In Foundation Stage, children do sometimes read 1-1 in order to build their confidence and speaking skills. In other year groups, we hear children read aloud when we need to check that they have appropriate books, or to help them to become more fluent when reading aloud. Sometimes a child will be targeted for  a reading 'boost' and they will do a lot of reading 1-1 for a few weeks in order to try and overcome particular difficulties. Please don't worry if your children don't seem to read to an adult; they willl be doing whole class reading skills, guided or reciprocal reading in a group, comprehension tasks or vocabulary work.



How do you know which books are right for each child?

The best books for a child are ones that the child wants to read! Each child will have preferences - the style of certain picture books, a sports or animal theme, funny stories, a famous author or a book linked to a TV programme. We nurture children's preferences whilst guiding them towards accessible texts. 


However, sometimes children prefer to stick with something very easy or familiar and need to be encouraged to try something new. Other children get the idea that reading is a kind of a race and that they only want 'hard books'. When pupils read in school, we want them to be able to manage to read at least 90% of the words correctly, otherwise they cannot access it. 


We carry out a range of assessments to match pupils to the right reading level. This includes standardised tests, an assessment of reading speed and accuracy as well as asking questions about texts to see whether children have understood.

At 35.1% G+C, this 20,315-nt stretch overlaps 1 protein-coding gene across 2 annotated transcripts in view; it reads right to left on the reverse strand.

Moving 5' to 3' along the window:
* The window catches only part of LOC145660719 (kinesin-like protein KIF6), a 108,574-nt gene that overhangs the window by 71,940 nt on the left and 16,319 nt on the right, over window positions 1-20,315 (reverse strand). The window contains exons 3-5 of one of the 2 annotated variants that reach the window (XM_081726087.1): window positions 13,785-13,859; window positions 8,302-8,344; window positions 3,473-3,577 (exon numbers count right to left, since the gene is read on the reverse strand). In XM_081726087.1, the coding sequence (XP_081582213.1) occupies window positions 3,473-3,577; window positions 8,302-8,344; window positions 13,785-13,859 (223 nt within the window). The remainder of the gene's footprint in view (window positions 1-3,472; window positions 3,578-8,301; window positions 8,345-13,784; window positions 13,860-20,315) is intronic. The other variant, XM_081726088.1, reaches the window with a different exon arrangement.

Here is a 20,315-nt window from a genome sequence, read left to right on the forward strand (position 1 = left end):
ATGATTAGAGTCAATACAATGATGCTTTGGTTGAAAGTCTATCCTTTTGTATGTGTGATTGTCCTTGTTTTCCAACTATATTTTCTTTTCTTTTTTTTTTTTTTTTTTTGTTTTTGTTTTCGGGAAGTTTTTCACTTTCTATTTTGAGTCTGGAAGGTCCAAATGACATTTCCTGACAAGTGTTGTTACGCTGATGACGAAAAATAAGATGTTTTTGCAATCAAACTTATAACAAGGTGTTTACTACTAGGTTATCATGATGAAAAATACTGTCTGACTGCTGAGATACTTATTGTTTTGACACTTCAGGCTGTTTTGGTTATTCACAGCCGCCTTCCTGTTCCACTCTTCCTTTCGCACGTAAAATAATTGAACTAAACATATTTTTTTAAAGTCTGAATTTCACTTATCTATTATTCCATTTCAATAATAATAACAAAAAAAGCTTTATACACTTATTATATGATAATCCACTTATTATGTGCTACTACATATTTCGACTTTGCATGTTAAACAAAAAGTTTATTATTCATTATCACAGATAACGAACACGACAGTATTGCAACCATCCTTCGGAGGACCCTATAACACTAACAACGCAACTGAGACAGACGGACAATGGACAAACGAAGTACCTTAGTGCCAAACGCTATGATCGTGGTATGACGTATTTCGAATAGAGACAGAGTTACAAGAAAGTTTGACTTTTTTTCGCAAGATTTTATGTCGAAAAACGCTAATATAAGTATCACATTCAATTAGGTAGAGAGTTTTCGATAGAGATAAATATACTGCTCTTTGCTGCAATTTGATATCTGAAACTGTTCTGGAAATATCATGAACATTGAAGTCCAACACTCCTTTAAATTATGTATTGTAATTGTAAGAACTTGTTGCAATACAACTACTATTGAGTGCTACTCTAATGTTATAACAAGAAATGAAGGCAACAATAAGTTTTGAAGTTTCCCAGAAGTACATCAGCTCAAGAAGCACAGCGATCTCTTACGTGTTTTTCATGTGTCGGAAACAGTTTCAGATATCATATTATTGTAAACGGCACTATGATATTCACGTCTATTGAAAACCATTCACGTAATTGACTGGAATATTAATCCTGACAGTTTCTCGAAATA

Children in lower key stage 2 are often able to read aloud nicely, but without an understanding of the text. It is really important for them to develop this understanding and not just go on reading increasingly complex books. 


What if reading at home is a problem?

Please communicate with the class teacher as soon as you notice anything. It can be difficult to be relaxed and enjoy a reading session if your child refuses, cries or just seems to find it too hard. We'd always recommend going back to the adult reading to the child, which takes the pressure off. If you can get into a habit of reading at the same time every day, that often becomes easier. Class teachers may also recommend trying some easier or different books that may interest your child. Learning to read takes many years; parents often get frustrated or anxious about lack of progress, and children can then pick up on these emotions.


Children are often tired, grumpy, hungry and just want a break after school. If you can find a slot that works for your child and get into a habit of reading at the same time every day, that often becomes easier. Try to help the reading move along quite quickly so that you can both enjoy it. This might include telling the child any hard words, re-reading the sentence to get the meaning of it and building confidence by re-reading the same book several times over the week. If you don't ask too many questions, find something interesting in the book to chat about and give lots of praise, your child may also become more relaxed about reading with you.


And don't forget, children can read to all members of the family, including babies and animals!